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Grand Canyon Officials: Bison Herd Too Big For The Park

Tourists and bison
Grand Canyon National Park
/
handout | agency
Tourists watch the bison near the North Rim of the Grand Canyon.

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Grand Canyon Officials: Bison Damaging Park Resources

Grand Canyon Officials: Bison Damaging Park Resources

Courtesy of Grand Canyon National Park

Tourists watch the bison near the north rim of the Grand Canyon.

Yellowstone National Park has long been home to the iconic bison. But since the late 1990s the animal has also made the Grand Canyon its home. That herd has grown too big and is now overgrazing park land, draining already low water resources and trampling through archaeological sites.

In the 1800s settlers killed 50 million bison. They were all but wiped out by uncontrolled hunting. Toward the end of the century, Charles “Buffalo” Jones brought a herd by train to northern Arizona to breed them with cattle. He called them “cattalo.”

But Jones gave up when the bison wouldn’t stay where he wanted them. In 1926 the state bought the herd and allowed them to be hunted. In recent years that herd has found refuge in Grand Canyon National Park.

Near the north rim, Grand Canyon’s science director Martha Hahn pointed to a hoof print the size of my hand in fresh mud. We recently went in search of the shaggy beasts. We checked first at a small watering hole.

Courtesy of Grand Canyon National Park

There's no hunting allowed inside park boundaries so the herd has tripled in size since it moved there a little over a decade ago.

“The lake’s pretty low,” Hahn said. “Typically the water is right up here to the bankside. But the interesting part’s going to be, where will the bison go when the water’s gone?”

The park, with the help of students, is researching the impact of the bison on vegetation. They’ve fenced off some of the long grass next to the lake.

“If you look over here on the fenced side, you can see how thick and matted the grass is where they aren’t grazing,” Hahn said. “And then you can see where it’s gone and you just have bare soil. A very big difference. And so the question is with this bare soil will anything come back? Most likely not.”

Laurel Morales

There have been several bison-vehicle collisions at the north rim of the Grand Canyon.

And that’s a problem. Hahn said damaged vegetation causes a chain reaction that could eventually harm other species like the endangered California condor and the Mexican spotted owl.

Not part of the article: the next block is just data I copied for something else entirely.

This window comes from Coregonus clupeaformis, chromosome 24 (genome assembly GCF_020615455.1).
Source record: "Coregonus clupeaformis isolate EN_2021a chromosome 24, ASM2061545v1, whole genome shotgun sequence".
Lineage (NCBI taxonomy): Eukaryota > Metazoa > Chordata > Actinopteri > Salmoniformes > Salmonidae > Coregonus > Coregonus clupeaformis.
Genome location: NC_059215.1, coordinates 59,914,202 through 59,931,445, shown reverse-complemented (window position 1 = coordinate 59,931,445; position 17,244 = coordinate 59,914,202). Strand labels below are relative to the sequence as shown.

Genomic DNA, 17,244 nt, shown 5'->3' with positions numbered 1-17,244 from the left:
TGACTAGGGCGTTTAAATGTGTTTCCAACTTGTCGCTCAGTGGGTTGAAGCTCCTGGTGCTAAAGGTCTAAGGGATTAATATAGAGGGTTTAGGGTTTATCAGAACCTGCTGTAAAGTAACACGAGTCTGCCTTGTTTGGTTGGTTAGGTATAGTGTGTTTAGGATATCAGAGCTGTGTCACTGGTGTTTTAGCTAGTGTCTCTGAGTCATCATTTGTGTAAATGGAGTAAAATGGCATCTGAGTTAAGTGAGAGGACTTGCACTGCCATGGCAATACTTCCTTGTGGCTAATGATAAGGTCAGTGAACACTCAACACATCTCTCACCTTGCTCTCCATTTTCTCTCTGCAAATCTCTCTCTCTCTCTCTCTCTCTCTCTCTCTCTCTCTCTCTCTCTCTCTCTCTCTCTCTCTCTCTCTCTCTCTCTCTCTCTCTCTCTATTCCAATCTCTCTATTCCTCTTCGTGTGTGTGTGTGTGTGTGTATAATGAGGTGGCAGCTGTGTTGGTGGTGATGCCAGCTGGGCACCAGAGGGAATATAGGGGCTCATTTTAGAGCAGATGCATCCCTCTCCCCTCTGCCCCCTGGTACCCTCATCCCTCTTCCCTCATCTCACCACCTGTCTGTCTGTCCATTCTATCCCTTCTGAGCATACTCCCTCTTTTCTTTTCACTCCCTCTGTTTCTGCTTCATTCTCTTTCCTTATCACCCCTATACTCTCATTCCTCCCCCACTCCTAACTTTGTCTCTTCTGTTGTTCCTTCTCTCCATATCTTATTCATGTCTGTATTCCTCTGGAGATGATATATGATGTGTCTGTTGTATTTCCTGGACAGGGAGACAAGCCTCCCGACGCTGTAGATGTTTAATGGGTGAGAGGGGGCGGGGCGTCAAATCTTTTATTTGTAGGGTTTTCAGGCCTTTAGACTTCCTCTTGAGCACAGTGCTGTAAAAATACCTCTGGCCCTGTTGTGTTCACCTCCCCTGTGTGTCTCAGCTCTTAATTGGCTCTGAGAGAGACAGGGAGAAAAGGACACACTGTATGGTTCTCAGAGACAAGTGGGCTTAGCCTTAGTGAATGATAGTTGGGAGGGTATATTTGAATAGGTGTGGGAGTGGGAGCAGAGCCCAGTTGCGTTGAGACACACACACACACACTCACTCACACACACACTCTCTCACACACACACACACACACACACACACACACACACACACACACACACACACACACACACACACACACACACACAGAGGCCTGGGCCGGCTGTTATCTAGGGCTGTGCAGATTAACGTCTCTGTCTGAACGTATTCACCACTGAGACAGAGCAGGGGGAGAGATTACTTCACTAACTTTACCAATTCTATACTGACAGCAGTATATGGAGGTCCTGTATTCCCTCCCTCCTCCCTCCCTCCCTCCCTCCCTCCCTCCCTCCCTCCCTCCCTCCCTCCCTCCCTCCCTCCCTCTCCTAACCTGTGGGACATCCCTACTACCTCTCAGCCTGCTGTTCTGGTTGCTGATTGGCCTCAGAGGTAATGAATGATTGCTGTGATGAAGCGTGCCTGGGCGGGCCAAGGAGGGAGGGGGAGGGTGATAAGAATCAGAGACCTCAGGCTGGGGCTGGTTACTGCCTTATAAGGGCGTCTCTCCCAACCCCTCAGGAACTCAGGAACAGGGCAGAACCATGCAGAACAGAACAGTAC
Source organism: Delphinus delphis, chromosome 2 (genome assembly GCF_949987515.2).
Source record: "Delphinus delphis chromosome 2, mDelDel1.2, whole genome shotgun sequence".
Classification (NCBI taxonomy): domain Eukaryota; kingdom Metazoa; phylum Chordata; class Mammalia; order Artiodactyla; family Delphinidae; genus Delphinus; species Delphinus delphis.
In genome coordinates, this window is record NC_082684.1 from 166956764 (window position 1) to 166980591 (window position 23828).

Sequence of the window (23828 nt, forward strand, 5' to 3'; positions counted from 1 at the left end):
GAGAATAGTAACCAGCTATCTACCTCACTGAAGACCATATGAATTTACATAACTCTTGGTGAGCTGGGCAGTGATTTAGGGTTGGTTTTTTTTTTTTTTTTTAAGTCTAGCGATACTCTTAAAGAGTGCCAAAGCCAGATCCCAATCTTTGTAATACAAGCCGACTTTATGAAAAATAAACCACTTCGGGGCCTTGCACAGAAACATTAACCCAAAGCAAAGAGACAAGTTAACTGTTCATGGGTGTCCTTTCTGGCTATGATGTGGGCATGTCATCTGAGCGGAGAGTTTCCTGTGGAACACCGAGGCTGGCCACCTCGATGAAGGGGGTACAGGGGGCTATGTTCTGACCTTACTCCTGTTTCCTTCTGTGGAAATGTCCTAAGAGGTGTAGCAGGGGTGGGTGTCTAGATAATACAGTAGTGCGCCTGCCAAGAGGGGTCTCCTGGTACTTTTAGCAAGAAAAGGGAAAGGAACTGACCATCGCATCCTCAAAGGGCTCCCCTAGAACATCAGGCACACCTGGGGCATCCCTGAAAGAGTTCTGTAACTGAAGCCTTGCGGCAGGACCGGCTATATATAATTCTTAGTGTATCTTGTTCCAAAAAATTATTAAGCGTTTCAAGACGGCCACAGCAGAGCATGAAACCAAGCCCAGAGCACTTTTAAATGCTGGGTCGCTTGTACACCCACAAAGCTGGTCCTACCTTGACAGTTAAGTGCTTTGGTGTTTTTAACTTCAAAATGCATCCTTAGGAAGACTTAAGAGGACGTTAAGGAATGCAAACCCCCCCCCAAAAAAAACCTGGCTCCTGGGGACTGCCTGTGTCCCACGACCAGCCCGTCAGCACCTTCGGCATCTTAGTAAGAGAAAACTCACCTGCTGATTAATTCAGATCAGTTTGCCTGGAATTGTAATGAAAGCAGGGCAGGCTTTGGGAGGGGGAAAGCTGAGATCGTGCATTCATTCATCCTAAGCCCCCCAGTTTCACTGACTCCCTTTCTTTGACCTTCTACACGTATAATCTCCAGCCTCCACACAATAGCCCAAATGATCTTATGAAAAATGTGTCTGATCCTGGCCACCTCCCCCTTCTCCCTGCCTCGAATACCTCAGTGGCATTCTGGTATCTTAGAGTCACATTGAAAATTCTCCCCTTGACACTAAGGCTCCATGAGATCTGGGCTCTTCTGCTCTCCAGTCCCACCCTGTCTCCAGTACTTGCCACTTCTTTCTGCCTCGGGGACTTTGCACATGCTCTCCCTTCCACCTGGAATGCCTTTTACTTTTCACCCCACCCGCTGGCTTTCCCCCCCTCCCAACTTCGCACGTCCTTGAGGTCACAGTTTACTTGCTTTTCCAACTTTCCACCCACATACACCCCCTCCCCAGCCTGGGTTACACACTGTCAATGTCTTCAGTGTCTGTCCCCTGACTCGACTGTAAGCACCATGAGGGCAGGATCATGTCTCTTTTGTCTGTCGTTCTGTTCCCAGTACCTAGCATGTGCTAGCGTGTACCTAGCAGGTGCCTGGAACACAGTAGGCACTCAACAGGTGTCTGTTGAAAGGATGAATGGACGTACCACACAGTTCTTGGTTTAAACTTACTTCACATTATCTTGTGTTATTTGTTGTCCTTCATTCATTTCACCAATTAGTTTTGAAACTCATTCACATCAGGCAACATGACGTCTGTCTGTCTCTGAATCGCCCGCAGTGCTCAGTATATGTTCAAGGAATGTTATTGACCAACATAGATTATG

The bison also like to wallow or roll around in the dirt, but a 2,000-pound animal leaves small craters. And far from hunters the herd has tripled in size to about 350 animals.

Determined to find the bison, we followed their tracks through a thicket of pine trees to an open meadow.

The bison eluded us again. Hahn explained the animal is quicker than you might expect running at speeds of 40 miles per hour and jumping on their squatty legs seven feet in the air over downed trees and fences.

Laurel Morales

Grand Canyon science director Martha Hahn stands near a small lake where the bison like to drink.

The park service and other agencies held a recent public meeting in Flagstaff on the bison’s future. Kitty Marr, a mule wrangler on the north rim of the Grand Canyon, has watched the herd multiply over the last two decades.

“I love the buffalo,” Marr said. “I think they’re beautiful. They’re majestic and they’re part of our culture. But they just don’t belong there because they’re destroying our resources. They need to do something before our park turns into a mess.”

Marr suggested relocating some and killing others giving the meat to the nearby tribes.

Many sportsmen would like special permission to hunt the animal in the park. Free roaming bison are considered a rare trophy worth big points in private hunting clubs.

Laurel Morales

One side of the fence has tall grass where the buffalo can't graze. The other side has patches of bare soil.

“It’s pretty unique, it’s one of the harder tags to get because the numbers are low for free-ranging huntable bison herds,” said Carl Lutch, Arizona Game and Fish wildlife program manager.

The Arizona Game and Fish charges more to hunt bison than any other animal. It costs $1,000 for a bison tag and $4,000 if you live out of state.

Park Service officials hope to have a final plan in two years.

Laurel Morales was a senior field correspondent at KJZZ from 2011 to 2020.